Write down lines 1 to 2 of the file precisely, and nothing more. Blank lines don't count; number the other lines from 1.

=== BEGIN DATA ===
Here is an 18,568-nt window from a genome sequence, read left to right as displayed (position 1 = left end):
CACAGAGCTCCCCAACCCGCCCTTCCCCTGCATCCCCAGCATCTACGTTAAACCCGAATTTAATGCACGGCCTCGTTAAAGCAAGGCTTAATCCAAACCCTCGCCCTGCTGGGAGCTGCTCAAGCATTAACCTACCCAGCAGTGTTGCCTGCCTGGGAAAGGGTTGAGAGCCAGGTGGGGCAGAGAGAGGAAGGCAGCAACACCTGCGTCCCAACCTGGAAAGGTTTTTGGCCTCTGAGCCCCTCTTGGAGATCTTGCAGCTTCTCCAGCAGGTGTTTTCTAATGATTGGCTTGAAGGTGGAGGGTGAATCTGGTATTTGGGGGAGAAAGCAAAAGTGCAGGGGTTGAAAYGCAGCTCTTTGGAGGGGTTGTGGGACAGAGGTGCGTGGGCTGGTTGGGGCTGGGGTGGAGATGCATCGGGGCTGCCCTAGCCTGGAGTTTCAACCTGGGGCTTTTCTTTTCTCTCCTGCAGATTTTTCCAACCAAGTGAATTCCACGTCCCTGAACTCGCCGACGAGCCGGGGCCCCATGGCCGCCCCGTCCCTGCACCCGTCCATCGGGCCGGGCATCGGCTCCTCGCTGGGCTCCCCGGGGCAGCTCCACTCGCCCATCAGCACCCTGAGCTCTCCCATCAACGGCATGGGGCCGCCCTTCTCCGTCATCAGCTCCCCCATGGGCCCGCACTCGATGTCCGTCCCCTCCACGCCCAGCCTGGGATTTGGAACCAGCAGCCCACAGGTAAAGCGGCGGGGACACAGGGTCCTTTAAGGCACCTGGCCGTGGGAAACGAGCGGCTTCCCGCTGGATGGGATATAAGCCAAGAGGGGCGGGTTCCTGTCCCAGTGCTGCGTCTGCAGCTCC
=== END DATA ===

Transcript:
Here is an 18,568-nt window from a genome sequence, read left to right as displayed (position 1 = left end):
CACAGAGCTCCCCAACCCGCCCTTCCCCTGCATCCCCAGCATCTACGTTAAACCCGAATTTAATGCACGGCCTCGTTAAAGCAAGGCTTAATCCAAACCCTCGCCCTGCTGGGAGCTGCTCAAGCATTAACCTACCCAGCAGTGTTGCCTGCCTGGGAAAGGGTTGAGAGCCAGGTGGGGCAGAGAGAGGAAGGCAGCAACACCTGCGTCCCAACCTGGAAAGGTTTTTGGCCTCTGAGCCCCTCTTGGAGATCTTGCAGCTTCTCCAGCAGGTGTTTTCTAATGATTGGCTTGAAGGTGGAGGGTGAATCTGGTATTTGGGGGAGAAAGCAAAAGTGCAGGGGTTGAAAYGCAGCTCTTTGGAGGGGTTGTGGGACAGAGGTGCGTGGGCTGGTTGGGGCTGGGGTGGAGATGCATCGGGGCTGCCCTAGCCTGGAGTTTCAACCTGGGGCTTTTCTTTTCTCTCCTGCAGATTTTTCCAACCAAGTGAATTCCACGTCCCTGAACTCGCCGACGAGCCGGGGCCCCATGGCCGCCCCGTCCCTGCACCCGTCCATCGGGCCGGGCATCGGCTCCTCGCTGGGCTCCCCGGGGCAGCTCCACTCGCCCATCAGCACCCTGAGCTCTCCCATCAACGGCATGGGGCCGCCCTTCTCCGTCATCAGCTCCCCCATGGGCCCGCACTCGATGTCCGTCCCCTCCACGCCCAGCCTGGGATTTGGAACCAGCAGCCCACAGGTAAAGCGGCGGGGACACAGGGTCCTTTAAGGCACCTGGCCGTGGGAAACGAGCGGCTTCCCGCTGGATGGGATATAAGCCAAGAGGGGCGGGTTCCTGTCCCAGTGCTGCGTCTGCAGCTCC